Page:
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Re^2: Directory Separator (none)

by vsespb (Chaplain)
on May 28, 2013 at 17:10 UTC ( #1035656=note: print w/replies, xml ) Need Help??

in reply to Re: Directory Separator (none)
in thread Directory Separator

Sadly, File::Spec::Unix::catdir('foo','bar') returns "foo/bar" not "foo/bar/". You might consider filing a bug against that. I have no idea if those who would be notified of such a bug report would have any sympathy toward our point of view on that, however.
It's documented, so not a bug:
catdir - Concatenate two or more directory names to form a complete path ending with a directory. But remove the trailing slash from the resulting string, because it doesn't look good, isn't necessary and confuses OS/2. Of course, if this is the root directory, don't cut off the trailing slash :-)

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Re^3: Directory Separator (none)
by tye (Sage) on May 28, 2013 at 23:03 UTC

    Documentation doesn't have the power to make something "not a bug". It shows that the behavior was not unintentional. But with such "powerful" justifications, can one ever hope to get the bug fixed?

    But remove the trailing slash from the resulting string, because it doesn't look good,

    The only "look" about it is that it makes it look like a Unix directory path, not a non-directory path. Though, I've run into enough things that just ignore trailing slashes that I've learned to append "/." (not just "/") to my directories when it really matters.

    isn't necessary,

    rsync, for one, disagrees. Specifying the intent that a directory is meant is often important and only "not necessary" if "in a perfect world". "mv foo bar/" is only the same as "mv foo bar" if you are 100% sure that bar already exists and is a directory.

    and confuses OS/2.

    Rather vague, there. That sounds like it might be a reason to strip the final '/' when on OS/2. So it might be a reason to impact the behavior of File::Spec::OS2. It is almost silly to mention that in File::Spec::Unix documentation (yes, they are two separate modules).

    But I suspect the first justification is the real one and will actually end up being a powerful block against getting this improved. So more literal '/'s for all.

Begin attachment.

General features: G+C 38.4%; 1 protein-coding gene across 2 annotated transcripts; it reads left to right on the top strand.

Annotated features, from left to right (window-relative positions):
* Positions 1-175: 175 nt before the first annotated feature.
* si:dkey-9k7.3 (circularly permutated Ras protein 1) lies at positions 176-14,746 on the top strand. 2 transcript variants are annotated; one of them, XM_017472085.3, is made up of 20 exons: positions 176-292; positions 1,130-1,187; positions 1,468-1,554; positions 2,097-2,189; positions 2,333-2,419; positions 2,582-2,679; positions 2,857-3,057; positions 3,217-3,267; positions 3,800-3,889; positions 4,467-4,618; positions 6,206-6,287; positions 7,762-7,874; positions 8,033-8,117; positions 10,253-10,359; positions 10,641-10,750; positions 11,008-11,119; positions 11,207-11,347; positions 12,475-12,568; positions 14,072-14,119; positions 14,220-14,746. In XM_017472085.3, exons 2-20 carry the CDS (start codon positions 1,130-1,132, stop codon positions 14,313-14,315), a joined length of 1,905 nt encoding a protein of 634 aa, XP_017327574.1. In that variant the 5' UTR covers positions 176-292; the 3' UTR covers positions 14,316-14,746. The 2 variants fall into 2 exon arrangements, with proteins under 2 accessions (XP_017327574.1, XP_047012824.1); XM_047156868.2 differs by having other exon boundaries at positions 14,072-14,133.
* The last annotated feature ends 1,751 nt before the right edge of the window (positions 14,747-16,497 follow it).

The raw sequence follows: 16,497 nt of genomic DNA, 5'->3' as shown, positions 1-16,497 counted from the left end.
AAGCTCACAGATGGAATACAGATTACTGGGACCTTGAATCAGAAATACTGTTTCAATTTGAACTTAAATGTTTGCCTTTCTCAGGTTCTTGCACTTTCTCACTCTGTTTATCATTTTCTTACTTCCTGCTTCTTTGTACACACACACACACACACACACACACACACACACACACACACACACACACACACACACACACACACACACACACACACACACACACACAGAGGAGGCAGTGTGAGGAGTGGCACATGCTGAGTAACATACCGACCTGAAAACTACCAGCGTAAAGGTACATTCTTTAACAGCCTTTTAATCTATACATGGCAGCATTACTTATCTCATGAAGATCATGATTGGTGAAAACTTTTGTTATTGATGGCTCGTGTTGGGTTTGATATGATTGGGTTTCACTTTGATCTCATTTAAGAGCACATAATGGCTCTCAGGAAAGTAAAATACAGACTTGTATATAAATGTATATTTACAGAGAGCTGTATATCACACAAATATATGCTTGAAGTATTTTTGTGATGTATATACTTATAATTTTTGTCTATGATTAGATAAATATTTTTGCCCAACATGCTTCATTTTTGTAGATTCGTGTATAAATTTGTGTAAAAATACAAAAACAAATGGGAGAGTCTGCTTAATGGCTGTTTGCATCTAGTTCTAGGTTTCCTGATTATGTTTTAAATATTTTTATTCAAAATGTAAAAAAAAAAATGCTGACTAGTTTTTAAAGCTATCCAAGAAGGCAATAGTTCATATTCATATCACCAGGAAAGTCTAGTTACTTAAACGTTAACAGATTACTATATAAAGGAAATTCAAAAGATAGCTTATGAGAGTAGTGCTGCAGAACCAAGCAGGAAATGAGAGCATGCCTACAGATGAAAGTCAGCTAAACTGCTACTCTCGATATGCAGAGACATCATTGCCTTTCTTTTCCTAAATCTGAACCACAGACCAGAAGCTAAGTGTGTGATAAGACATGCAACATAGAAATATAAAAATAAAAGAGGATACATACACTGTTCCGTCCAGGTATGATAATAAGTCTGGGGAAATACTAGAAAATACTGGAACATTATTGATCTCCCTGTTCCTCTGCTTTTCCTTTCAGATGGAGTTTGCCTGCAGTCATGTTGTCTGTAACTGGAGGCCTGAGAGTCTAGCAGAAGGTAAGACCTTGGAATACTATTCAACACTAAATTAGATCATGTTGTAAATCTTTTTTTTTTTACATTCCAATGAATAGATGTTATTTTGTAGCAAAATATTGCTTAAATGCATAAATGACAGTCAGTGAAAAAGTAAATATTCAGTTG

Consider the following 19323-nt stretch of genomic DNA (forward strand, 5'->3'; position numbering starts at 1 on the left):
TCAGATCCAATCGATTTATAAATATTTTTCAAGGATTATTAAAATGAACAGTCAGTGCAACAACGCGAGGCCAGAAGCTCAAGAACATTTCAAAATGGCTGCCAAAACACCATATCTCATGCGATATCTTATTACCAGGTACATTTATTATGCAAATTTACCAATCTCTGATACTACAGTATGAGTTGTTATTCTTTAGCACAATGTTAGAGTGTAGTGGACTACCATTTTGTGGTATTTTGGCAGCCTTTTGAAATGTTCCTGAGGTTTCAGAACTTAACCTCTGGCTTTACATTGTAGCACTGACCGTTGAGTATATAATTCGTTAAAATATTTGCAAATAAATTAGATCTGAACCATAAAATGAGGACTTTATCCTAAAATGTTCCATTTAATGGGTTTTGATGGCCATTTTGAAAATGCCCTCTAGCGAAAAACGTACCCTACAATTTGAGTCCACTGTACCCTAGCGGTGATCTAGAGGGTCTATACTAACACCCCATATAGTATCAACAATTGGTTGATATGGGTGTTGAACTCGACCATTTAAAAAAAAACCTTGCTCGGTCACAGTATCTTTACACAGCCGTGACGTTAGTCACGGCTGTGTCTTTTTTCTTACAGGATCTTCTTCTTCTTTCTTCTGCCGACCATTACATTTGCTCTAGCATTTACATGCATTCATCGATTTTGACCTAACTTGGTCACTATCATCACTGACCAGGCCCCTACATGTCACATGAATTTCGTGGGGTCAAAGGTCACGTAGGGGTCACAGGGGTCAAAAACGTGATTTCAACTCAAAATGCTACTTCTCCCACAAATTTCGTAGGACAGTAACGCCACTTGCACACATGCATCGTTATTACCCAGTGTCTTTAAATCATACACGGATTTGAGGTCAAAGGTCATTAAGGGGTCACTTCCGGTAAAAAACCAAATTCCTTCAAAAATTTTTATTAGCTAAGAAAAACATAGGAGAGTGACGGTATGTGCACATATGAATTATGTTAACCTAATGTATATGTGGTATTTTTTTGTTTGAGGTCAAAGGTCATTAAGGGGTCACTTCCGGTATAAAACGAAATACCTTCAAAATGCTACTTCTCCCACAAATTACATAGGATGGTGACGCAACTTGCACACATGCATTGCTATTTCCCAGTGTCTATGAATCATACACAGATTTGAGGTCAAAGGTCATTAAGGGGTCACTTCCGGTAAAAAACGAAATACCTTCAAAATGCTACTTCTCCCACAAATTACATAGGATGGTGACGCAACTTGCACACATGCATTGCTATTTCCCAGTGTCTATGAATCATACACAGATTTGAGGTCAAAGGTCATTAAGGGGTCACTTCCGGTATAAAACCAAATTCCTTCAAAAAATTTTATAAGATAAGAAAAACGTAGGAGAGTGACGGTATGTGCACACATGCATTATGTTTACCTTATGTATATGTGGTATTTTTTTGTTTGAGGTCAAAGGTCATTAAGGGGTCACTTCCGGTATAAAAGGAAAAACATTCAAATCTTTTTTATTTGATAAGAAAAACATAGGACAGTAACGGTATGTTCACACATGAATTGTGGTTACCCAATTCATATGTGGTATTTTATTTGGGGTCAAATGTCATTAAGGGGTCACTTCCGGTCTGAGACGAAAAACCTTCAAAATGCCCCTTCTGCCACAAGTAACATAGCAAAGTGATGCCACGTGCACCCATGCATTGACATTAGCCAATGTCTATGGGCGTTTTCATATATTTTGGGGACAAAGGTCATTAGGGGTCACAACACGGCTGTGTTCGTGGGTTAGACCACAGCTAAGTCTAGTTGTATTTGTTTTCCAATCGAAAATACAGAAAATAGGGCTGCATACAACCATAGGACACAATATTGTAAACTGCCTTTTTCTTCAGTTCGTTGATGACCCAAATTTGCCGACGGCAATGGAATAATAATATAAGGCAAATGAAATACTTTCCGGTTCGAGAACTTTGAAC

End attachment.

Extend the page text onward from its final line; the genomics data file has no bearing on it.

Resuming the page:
- tye        

      rsync, for one, disagrees

      rsync man

      this ok:

      A trailing slash on the source changes this behavior to avoid creating an additional directory level at the destination. You can think of a trailing / on a source as meaning “copy the contents of this directory” as opposed to “copy the directory by name”
      But here we see that leading '/' sometimes does not mean root
      if the pattern starts with a / then it is matched against the start of the filename, otherwise it is matched against the end of the filename.
      Thus “/foo” would match a file called “foo” at the transfer-root (see above for how this is different from the filesystem-root).

      I think filename is filename. It points to file. When you passing arguments to command line programs - it's different thing - sometimes you need special syntax, depending on what you want to do

      "mv foo bar/" is only the same as "mv foo bar" if you are 100% sure that bar already exists and is a directory.

      yep, but there are problems when it's symlink to a directory example

      Also basename

      In the usual case, dirname() returns the string up to, but not including, the final '/'

      Thank you vsespb and tye for your thoughts.

      I agree with tye that the arguments for stripping the trailing slash as stated in the catdir documentation are weak. But, changing that method would certainly break a lot of existing code, which is why I was thinking of a new method to do this.

      While I'm beginning to think both of you are right (just go with "/" as the directory separator for the various reasons you name), it still bugs me a little. Maybe this will demonstrate better:

      use Path::Class; # maybe $DIR is read from a configuration file or passed in from anoth +er tool my $d = dir($DIR); $d = $d->parent->subdir("bar"); # one "right" way to do path manipulat +ion my $p = $d=~/\/$/ ? "$d" : "$d/";

      Unless you're 100% sure that this system's path separator is "/", doesn't that last line feel like a bad practice? I'm still feeling some cognitive dissonance about this :-)

      Maybe this is a solution? Here, we know that the separator will be a slash and that catdir's result won't have a trailing one.

      require File::Spec::Unix; my $x = File::Spec::Unix->catdir('foo','bar').'/';

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